by Juliana K. Tauna, Kaduna
The district head of Chika-ji Rohugi community in Igabi local government of Kaduna state, Alhaji Lawal Tanimu, has urged the state government to assist them with basic amenities that could help to improve lives of women and children in the community.
According to Alhaji Tanimu, the provision of the social amenities would surely help in reducing health challenges most pregnant women face when going for anti-natal and other medical diagnosis from the village.
The district head made the call when a team of journalists visited him at the village, stressing that the community has been in existence for hundreds of years, and its only means of transportation of the people is by Tipper-trucks or motor-bikes, which they used for all their movements, adding that, “This is not healthy for pregnant women.”
He also noted that, “Majority of the residents in the community are Hausa-Fulani, Gwagyi, Adara and other minor tribes, and have been living in peace and harmony for years but great lack of social amenities presently.
“Farming, cattle breeding, fishing and sand extraction from the river is our main business by large number of the residents in the community, while women were into petite businesses to support the house.”
The traditional leader added that with the population increase, insecurity, bad road, lack of youths and women empowerment is becoming another big problem; hence, the need for state government to assist them to make life better for the residents.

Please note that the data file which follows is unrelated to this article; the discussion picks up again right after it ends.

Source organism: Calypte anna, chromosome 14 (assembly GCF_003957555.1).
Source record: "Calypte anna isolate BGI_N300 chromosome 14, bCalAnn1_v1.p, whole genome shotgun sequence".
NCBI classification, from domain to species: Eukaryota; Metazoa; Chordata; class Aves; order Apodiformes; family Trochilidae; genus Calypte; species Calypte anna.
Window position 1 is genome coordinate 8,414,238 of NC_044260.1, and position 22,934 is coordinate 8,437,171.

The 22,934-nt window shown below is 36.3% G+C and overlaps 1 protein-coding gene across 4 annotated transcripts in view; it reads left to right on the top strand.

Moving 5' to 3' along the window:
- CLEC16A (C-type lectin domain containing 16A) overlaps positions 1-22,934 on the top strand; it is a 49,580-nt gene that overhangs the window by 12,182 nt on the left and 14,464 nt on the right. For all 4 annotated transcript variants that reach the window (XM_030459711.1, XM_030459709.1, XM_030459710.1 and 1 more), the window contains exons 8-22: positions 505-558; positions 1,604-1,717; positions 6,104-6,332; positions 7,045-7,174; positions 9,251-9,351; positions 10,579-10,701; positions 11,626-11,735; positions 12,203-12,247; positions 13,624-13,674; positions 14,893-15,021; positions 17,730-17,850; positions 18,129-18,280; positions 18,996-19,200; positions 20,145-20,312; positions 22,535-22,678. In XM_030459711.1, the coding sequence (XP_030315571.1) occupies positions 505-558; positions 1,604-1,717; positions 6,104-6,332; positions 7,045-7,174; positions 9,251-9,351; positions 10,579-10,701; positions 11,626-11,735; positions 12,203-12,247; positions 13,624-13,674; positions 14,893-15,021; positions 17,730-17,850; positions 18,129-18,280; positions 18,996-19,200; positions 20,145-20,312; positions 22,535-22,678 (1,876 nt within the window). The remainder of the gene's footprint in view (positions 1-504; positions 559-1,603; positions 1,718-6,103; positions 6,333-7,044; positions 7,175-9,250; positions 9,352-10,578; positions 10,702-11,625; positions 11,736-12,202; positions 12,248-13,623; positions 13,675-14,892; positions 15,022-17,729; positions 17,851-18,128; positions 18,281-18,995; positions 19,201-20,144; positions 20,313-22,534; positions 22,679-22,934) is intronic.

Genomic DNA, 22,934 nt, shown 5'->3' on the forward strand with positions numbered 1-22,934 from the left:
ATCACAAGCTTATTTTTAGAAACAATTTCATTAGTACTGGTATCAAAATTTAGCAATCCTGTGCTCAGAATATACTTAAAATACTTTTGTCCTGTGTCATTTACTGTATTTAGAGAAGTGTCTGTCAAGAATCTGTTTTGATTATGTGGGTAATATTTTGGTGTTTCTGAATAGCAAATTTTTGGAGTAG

He remarked that “It’s about 20 kilometers from the community to the major city of the state, but lack of good road discourages us from supplying food stuffs to the city.”
Mallam Idris Salihu Chika-ji, who is a resident of the community, also called on the state government to build a primary health care in the village, in order to ease the pain most pregnant women face, while going to hospital from the village to the city.
He said the roads were usually worse during raining season to the extent that some women have to abandon going for anti-natal and other medical check-ups.
“When the roads are bad during raining season, we usually put our pregnant women on our backs and take them to hospital.
“We also used to carry dead bodies of our loved ones that died from the city hospital to the village through the use of ‘Okada’ and tie the dead body with the person riding the bike.
“We need an hospital in this community to save lives of our women and children,” Salihu explained, while appealing to government to come to their rescue.